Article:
The Surprisingly Rich History Of The Harmonica

The Surprisingly Rich History Of The Harmonica

For most people, the twangy sound of the harmonica is familiar thanks to classic Westerns. To this day, harmonica music conjures up images of romantic cowboys sitting by a fire or isolated heroes in deep introspection. For others, casual dalliances with the ‘tin sandwich’ resulted from being gifted a harmonica for Christmas as a kid.

 

Nearly every family has an old harmonica lying around somewhere, yet most of us are unaware of the instrument’s history and contribution to music. In this short article, we take a look at the harmonica’s origins and celebrate its rightful place in popular music and culture.

 

The Harmonica’s Origins

 

It’s thought that the earliest iterations of the harmonica came from China, in the form of the bamboo musical instrument called Sheng. Both the harmonica and the Sheng are free reed wind instruments, which produce sounds as air flows through a vibrating reed through a frame.

 

It’s thought that the idea of free-reed wind instruments spread through Europe after it was introduced by Jean Joseph Marie Amiot, a French Jesuit who traveled to China in the 1700s. From there, the harmonica’s origin story gets a little hazy.

 

Although the town of Trossingen in Germany is widely recognized as the home of the harmonica, the instrument first appeared in Vienna in the early 1800s. Other places in Germany and Bohemia (what is now the Czech Republic and Slovakia) also quickly began manufacturing harmonicas.

 

One of the first German harmonica-makers was Christian Messner whose nephew, Christian Weiss, would be responsible for inadvertently introducing the craft to clockmaker Mathias Hohner. Hohner became the first to mass-produce harmonicas. To this day, the company remains one of the world’s most popular harmonica brands.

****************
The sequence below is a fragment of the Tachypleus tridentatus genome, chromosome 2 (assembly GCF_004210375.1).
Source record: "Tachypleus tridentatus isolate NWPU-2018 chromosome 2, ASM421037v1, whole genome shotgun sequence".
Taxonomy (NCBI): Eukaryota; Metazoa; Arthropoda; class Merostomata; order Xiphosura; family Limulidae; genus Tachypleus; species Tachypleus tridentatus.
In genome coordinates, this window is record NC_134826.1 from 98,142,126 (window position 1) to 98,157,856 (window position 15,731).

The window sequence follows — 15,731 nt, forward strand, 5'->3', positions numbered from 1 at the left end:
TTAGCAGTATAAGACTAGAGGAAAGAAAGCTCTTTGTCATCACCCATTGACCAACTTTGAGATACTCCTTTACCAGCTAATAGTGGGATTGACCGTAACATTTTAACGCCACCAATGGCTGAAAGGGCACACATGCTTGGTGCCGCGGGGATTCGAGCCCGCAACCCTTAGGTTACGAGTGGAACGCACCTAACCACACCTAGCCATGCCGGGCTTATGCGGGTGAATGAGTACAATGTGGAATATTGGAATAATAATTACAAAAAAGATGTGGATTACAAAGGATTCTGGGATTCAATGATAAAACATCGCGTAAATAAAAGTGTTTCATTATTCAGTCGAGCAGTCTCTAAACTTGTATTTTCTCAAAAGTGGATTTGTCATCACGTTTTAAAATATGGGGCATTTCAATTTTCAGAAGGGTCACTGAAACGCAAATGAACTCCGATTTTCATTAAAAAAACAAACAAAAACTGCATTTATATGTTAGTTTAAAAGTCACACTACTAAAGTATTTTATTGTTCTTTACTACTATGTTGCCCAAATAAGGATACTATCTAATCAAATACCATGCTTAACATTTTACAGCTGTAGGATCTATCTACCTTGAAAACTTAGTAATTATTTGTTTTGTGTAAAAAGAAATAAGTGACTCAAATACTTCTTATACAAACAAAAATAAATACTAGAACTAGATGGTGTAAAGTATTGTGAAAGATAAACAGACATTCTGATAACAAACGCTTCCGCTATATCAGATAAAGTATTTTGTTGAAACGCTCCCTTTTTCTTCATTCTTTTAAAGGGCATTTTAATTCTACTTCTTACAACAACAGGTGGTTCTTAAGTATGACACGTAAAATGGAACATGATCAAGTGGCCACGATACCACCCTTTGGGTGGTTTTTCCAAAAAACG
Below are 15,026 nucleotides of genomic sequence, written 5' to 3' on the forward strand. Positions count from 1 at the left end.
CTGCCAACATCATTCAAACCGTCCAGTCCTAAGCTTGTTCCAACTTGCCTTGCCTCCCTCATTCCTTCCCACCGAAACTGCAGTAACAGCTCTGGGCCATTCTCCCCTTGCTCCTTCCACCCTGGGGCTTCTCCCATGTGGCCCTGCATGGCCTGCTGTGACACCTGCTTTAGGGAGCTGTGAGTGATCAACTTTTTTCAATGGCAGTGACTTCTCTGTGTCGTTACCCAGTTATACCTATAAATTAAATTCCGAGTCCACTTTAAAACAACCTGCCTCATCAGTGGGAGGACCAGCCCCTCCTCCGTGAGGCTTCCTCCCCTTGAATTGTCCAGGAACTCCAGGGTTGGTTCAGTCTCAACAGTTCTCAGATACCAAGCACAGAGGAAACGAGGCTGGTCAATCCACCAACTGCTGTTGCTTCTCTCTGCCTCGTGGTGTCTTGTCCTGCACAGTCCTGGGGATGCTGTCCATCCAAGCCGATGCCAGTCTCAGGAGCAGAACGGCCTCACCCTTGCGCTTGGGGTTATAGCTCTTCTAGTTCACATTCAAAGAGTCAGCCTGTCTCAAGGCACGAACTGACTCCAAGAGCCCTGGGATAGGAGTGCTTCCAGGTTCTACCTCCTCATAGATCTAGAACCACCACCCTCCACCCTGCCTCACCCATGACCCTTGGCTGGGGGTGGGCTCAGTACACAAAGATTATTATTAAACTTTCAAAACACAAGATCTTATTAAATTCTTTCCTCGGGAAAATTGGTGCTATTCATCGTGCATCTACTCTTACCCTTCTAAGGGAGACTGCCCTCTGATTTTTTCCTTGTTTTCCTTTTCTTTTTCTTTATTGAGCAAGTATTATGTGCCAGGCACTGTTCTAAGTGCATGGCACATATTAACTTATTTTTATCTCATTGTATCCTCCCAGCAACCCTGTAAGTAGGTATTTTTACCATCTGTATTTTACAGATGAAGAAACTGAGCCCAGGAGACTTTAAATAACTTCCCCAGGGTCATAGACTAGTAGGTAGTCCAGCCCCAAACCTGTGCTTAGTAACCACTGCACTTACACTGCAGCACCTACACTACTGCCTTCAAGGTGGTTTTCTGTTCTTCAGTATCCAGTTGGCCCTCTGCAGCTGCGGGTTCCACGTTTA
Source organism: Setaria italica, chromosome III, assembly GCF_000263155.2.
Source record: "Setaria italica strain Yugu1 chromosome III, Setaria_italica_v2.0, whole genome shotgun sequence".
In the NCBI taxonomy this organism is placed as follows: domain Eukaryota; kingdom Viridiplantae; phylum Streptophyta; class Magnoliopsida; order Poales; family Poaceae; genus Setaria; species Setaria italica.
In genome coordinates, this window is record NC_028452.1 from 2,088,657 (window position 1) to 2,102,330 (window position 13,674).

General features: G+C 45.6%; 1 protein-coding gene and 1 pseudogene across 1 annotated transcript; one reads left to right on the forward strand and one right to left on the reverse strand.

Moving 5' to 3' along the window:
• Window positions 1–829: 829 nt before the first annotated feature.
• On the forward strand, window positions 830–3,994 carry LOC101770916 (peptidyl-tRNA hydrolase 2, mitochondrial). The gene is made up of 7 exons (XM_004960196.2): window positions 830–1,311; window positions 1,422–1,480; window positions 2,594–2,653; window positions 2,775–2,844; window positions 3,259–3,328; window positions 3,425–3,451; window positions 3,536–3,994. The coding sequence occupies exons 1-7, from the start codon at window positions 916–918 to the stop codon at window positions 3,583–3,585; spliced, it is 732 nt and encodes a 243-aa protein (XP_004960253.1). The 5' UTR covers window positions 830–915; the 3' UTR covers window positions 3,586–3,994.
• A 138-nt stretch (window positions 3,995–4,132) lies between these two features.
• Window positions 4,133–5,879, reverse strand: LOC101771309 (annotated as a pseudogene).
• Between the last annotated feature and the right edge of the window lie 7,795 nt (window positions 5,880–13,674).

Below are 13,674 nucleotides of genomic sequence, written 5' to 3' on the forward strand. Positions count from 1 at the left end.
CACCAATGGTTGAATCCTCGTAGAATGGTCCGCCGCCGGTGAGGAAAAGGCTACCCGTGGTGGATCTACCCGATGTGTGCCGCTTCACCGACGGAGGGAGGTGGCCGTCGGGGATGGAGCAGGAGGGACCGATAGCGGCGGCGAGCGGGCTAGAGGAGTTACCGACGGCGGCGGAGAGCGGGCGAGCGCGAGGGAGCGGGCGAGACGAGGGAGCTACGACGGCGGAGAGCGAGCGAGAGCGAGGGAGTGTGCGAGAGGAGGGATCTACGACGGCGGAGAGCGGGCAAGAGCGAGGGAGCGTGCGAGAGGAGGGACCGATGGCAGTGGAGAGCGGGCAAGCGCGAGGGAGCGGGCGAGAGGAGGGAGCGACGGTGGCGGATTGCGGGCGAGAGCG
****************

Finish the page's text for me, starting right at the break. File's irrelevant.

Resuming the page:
Furthermore, Trossingen—being home to Hohner and other harmonica-makers—now boasts of its unusually high concentration of world-renowned harmonica players.

 

The Harmonica Comes To North America

 

When German immigrants came to North America in the 1900s, they brought harmonicas—a little piece of home that they could conveniently carry in their pockets. German immigrants began settling in different parts of the US, playing a key role in introducing the harmonica.

 

The harmonica’s portability made the instrument easy to import, giving rise to its popularity. It’s estimated that one billion harmonicas were imported from Germany to the US between the 1870s and 1980s.

 

On top of their portability and popularity, harmonicas were available at low cost. This made the instrument highly accessible for African-Americans who were creating a whole new genre—the Blues. In the early 1900s, the Blues was gaining momentum. The harmonica’s incorporation into this burgeoning new genre would usher new ways of harmonica-playing, quite different from its German roots.

 

The Birth of Blues Harmonica

 

African-American musicians are to be credited for developing new techniques in playing the harmonica. The wistful tonal ranges and twangy expressions that they created are now popularly associated with the sound of harmonica music.

 

Among the most notable and influential musicians who popularized blues-style harmonica playing was DeFord Bailey. A native of Tennessee, DeFord is one of Nashville’s iconic country music and blues stars. Dubbed ‘Harmonica Wizard’, he developed playing styles that imitated sounds from the environment. He is credited for recording the first harmonica blues solo with “Pan American Blues”, a song that imitates the sound of a chugging train. The ‘train rhythm’ pioneered in Pan American Blues is now a staple technique among harmonica enthusiasts all over the world.

 

Today, harmonica workshops and festivals abound in different parts of the US, most notably in places like that are famous for Blues and Jazz.

 

If you’re interested in learning about the deep and cross-cultural connections behind the music and the arts, visit Multicultural Arts Exchange for more stories.